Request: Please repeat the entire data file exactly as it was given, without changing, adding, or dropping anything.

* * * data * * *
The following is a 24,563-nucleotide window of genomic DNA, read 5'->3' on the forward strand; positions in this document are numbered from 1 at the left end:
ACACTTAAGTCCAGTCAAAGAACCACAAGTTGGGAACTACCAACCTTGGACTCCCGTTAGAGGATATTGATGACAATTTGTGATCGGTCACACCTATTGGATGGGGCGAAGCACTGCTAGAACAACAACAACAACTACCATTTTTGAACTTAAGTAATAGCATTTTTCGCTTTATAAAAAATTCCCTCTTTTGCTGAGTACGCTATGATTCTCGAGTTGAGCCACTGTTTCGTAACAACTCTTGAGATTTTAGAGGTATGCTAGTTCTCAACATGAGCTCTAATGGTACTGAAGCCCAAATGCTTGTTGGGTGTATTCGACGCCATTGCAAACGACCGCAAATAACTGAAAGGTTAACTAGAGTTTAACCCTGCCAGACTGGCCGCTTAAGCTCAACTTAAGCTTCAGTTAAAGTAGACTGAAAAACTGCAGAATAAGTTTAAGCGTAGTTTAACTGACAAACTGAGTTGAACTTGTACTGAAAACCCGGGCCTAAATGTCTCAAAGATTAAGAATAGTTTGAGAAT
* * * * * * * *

The following is a 24,563-nucleotide window of genomic DNA, read 5'->3' on the forward strand; positions in this document are numbered from 1 at the left end:
ACACTTAAGTCCAGTCAAAGAACCACAAGTTGGGAACTACCAACCTTGGACTCCCGTTAGAGGATATTGATGACAATTTGTGATCGGTCACACCTATTGGATGGGGCGAAGCACTGCTAGAACAACAACAACAACTACCATTTTTGAACTTAAGTAATAGCATTTTTCGCTTTATAAAAAATTCCCTCTTTTGCTGAGTACGCTATGATTCTCGAGTTGAGCCACTGTTTCGTAACAACTCTTGAGATTTTAGAGGTATGCTAGTTCTCAACATGAGCTCTAATGGTACTGAAGCCCAAATGCTTGTTGGGTGTATTCGACGCCATTGCAAACGACCGCAAATAACTGAAAGGTTAACTAGAGTTTAACCCTGCCAGACTGGCCGCTTAAGCTCAACTTAAGCTTCAGTTAAAGTAGACTGAAAAACTGCAGAATAAGTTTAAGCGTAGTTTAACTGACAAACTGAGTTGAACTTGTACTGAAAACCCGGGCCTAAATGTCTCAAAGATTAAGAATAGTTTGAGAAT